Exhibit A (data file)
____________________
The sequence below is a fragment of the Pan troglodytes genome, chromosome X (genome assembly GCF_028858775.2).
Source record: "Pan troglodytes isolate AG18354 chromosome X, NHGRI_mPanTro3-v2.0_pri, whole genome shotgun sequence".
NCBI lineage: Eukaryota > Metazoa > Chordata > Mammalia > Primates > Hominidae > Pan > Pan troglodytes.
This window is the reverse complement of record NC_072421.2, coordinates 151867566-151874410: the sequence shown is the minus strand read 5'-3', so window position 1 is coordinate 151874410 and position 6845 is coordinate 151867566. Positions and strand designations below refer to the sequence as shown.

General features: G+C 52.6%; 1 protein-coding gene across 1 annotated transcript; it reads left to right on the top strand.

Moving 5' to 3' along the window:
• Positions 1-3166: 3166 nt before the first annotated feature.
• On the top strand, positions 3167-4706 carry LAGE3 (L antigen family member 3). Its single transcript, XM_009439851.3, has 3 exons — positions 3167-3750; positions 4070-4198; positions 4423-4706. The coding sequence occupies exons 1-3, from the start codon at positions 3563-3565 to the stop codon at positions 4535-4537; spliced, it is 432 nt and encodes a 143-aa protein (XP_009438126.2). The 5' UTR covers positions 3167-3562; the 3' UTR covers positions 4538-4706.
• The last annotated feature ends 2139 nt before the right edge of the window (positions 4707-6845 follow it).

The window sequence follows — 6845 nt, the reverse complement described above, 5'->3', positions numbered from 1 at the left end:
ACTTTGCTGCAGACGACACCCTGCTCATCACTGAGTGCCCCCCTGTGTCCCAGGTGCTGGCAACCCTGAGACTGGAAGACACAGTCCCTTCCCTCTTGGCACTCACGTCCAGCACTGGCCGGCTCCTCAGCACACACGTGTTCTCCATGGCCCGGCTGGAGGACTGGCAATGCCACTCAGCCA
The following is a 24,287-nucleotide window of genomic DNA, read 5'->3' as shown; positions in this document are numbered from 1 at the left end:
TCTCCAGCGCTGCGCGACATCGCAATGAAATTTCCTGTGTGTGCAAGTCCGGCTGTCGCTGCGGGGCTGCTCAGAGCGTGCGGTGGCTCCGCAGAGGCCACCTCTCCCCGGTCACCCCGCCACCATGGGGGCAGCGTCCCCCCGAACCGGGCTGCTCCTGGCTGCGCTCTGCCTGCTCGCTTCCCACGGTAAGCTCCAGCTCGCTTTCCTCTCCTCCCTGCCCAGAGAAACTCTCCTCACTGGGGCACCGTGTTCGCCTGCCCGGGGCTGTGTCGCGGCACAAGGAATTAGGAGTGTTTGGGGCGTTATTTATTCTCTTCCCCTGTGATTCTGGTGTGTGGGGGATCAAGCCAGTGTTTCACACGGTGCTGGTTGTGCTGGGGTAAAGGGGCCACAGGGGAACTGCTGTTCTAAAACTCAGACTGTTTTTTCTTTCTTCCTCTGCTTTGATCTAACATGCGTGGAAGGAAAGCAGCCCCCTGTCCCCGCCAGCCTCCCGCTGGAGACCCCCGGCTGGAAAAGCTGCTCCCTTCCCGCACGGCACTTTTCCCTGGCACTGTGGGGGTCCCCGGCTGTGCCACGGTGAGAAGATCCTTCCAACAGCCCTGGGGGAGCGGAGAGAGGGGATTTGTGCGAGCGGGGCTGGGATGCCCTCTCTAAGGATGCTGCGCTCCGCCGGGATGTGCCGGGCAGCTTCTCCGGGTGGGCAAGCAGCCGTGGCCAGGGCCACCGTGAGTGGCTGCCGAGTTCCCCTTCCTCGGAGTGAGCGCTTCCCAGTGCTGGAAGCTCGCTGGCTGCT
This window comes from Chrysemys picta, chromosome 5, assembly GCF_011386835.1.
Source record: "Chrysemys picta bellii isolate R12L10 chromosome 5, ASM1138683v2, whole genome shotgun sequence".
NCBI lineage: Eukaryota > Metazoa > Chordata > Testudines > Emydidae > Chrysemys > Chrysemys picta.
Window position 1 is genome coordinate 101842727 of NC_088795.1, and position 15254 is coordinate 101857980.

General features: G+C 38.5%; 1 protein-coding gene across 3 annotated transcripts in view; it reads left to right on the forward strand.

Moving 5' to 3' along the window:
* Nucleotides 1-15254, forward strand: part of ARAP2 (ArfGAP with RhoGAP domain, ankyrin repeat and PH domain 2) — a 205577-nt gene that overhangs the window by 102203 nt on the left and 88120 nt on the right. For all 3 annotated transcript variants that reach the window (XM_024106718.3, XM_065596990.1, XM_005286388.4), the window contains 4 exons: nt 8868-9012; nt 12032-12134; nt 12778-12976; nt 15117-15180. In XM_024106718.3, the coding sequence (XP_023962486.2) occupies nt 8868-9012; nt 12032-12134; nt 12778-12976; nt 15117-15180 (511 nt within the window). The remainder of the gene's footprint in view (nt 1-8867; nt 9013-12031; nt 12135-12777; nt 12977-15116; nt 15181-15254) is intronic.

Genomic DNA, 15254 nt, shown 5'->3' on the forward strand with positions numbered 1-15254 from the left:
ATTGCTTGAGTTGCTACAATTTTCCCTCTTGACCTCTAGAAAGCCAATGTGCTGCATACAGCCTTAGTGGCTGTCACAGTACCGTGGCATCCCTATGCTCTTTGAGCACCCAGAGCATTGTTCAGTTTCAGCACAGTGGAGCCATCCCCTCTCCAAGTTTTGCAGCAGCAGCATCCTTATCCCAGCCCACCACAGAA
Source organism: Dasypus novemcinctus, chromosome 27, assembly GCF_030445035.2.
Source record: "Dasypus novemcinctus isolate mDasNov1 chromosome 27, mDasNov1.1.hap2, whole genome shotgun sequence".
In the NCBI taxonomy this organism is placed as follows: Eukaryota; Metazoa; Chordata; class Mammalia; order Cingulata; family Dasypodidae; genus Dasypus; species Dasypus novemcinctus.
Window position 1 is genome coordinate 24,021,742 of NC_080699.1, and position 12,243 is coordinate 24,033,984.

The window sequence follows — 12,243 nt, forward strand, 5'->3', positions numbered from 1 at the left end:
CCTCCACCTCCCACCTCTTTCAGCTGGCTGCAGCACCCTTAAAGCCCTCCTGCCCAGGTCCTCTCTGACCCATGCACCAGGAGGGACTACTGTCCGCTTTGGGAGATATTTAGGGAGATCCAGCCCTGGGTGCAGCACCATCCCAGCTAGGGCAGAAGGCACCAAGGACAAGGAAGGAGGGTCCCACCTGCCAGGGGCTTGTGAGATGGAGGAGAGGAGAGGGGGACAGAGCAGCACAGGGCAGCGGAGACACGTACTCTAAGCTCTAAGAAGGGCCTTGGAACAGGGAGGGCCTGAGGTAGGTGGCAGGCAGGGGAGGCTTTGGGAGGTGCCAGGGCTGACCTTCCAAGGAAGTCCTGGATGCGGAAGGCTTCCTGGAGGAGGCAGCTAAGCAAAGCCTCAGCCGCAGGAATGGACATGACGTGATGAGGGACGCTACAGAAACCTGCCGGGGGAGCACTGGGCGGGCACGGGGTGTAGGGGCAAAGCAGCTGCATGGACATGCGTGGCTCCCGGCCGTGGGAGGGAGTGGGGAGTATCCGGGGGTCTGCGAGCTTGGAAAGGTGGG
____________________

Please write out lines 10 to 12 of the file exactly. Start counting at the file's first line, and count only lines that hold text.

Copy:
The window sequence follows — 6845 nt, the reverse complement described above, 5'->3', positions numbered from 1 at the left end:
ACTTTGCTGCAGACGACACCCTGCTCATCACTGAGTGCCCCCCTGTGTCCCAGGTGCTGGCAACCCTGAGACTGGAAGACACAGTCCCTTCCCTCTTGGCACTCACGTCCAGCACTGGCCGGCTCCTCAGCACACACGTGTTCTCCATGGCCCGGCTGGAGGACTGGCAATGCCACTCAGCCA
The following is a 24,287-nucleotide window of genomic DNA, read 5'->3' as shown; positions in this document are numbered from 1 at the left end: